5. The cryptic nature of the species, with a single leaf above ground for only a few months and a flowering stem lasting days or weeks, makes detection difficult. It is likely that additional scattered individuals and small colonies exist within the area of occurrence.

6. The Vincentia site is on private land and is scheduled for clearing for a housing development in the near future. This will result in a decline of between 20% and 30% in the number of known plants. The Little Forest Plateau site is within Morton National Park and is unlikely to face threats other than inappropriate fire frequencies and possibly climate change. ‘High frequency fire resulting in the disruption of life cycle processes in plants and animals and loss of vegetation structure and composition’ and ‘Anthropogenic climate change’ are listed as Key Threatening Processes under the Threatened Species Conservation Act. The very small colony sizes render the species liable to stochastic effects. Given that tubers may be exhausted after flowering, fire frequency is likely to be a management issue at all sites.

7. Calochilus pulchellus D.L. Jones is not eligible to be listed as a critically endangered species, due to the cryptic nature of the species giving rise to significant uncertainty as to absolute numbers.

8. Calochilus pulchellus D.L. Jones is eligible to be listed as an endangered species as, in the opinion of the Scientific Committee, it is facing a very high risk of extinction in New South Wales in the near future as determined in accordance with the following criteria as prescribed by the Threatened Species Conservation Regulation 2002:

Clause 15

The geographic distribution of the species is estimated or inferred to be:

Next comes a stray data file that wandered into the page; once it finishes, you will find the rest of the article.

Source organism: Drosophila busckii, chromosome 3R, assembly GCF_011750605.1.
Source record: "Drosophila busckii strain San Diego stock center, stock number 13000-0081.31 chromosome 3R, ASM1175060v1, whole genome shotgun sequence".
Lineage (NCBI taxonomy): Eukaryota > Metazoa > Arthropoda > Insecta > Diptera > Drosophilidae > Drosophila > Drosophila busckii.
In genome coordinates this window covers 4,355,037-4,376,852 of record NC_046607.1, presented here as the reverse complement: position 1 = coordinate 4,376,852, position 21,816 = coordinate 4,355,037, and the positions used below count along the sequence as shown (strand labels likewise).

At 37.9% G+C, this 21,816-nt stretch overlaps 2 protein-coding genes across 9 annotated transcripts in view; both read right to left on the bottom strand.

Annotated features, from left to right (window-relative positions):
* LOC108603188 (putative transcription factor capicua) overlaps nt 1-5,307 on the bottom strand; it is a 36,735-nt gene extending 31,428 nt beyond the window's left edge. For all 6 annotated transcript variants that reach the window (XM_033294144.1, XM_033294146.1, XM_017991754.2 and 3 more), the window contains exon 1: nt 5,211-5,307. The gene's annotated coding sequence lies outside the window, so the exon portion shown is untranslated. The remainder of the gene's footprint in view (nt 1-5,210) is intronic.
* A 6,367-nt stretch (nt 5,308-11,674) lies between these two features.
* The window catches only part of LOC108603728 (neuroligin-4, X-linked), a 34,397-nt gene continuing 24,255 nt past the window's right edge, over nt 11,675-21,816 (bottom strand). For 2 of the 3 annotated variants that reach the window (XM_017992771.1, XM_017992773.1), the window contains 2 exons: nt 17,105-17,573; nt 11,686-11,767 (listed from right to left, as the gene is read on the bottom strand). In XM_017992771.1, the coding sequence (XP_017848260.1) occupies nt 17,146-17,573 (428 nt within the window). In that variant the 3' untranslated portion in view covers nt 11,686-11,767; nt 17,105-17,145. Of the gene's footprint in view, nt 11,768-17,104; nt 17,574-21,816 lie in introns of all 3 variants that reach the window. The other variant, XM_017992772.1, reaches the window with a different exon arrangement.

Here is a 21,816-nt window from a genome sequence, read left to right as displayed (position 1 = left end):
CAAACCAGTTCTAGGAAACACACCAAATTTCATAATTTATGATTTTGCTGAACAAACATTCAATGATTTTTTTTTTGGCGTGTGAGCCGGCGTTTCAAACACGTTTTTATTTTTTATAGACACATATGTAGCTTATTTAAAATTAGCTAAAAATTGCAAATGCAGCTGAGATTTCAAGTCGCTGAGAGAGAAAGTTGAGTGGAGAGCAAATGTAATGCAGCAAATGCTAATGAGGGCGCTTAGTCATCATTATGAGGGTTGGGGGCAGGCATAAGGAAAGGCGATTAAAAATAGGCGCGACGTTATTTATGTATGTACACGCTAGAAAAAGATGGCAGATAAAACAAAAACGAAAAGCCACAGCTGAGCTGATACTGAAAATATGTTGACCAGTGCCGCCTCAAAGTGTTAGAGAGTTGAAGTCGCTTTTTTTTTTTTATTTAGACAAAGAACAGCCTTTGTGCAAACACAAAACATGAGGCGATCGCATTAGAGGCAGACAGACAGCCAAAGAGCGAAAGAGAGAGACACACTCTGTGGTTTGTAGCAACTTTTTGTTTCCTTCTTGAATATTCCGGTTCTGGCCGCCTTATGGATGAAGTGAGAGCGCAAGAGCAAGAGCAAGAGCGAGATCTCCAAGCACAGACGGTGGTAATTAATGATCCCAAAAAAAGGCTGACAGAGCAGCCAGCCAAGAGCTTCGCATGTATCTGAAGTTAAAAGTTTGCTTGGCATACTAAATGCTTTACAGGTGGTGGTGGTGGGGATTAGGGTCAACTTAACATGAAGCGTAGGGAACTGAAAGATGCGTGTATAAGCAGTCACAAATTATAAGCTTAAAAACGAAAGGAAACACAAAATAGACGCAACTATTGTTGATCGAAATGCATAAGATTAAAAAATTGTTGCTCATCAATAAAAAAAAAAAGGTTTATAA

(b) highly restricted,

and:

(d) a projected or continuing decline is observed, estimated or inferred in:

(i) an index of abundance appropriate to the taxon,

(ii) geographic distribution, habitat quality or diversity, or genetic diversity;

(e) the following conditions apply:

(i) the population or habitat is observed or inferred to be severely fragmented;

(ii) all or nearly all mature individuals are observed or inferred to occur within a small number of populations or locations.

Clause 16

The estimated total number of mature individuals of the species is:

(b) low,

and:

(d) a projected or continuing decline is observed, estimated or inferred in:

(i) an index of abundance appropriate to the taxon,

(ii) geographic distribution, habitat quality or diversity, or genetic diversity;

(e) the following conditions apply:

(i) the population or habitat is observed or inferred to be severely fragmented;

(ii) all or nearly all mature individuals are observed or inferred to occur within a small number of populations or locations.

Clause 17

The total number of mature individuals of the species is observed, estimated or inferred to be:

(b) very low.

 

Professor Lesley Hughes

Chairperson

Scientific Committee

Proposed Gazettal date: 23/05/08

Exhibition period: 23/05/08 – 18/07/08

References:

Jones DL (2006a) Miscellaneous new species of Australian Orchidaceae. In: Jones DL and Clements MA, New taxa of Australian Orchidaceae. [Australian Orchid Research vol. 5]. Australian Orchid Foundation, Essendon, Vic.

Jones DL (2006b) A complete guide to native orchids in Australia including the island territories. Reed New Holland, Frenchs Forest NSW.

Thackway R and Cresswell ID (1995) An interim biogeographic regionalisation for Australia. Version 4.0 Australian Nature Conservation Agency, Canberra.

 

Page last updated: 28 February 2011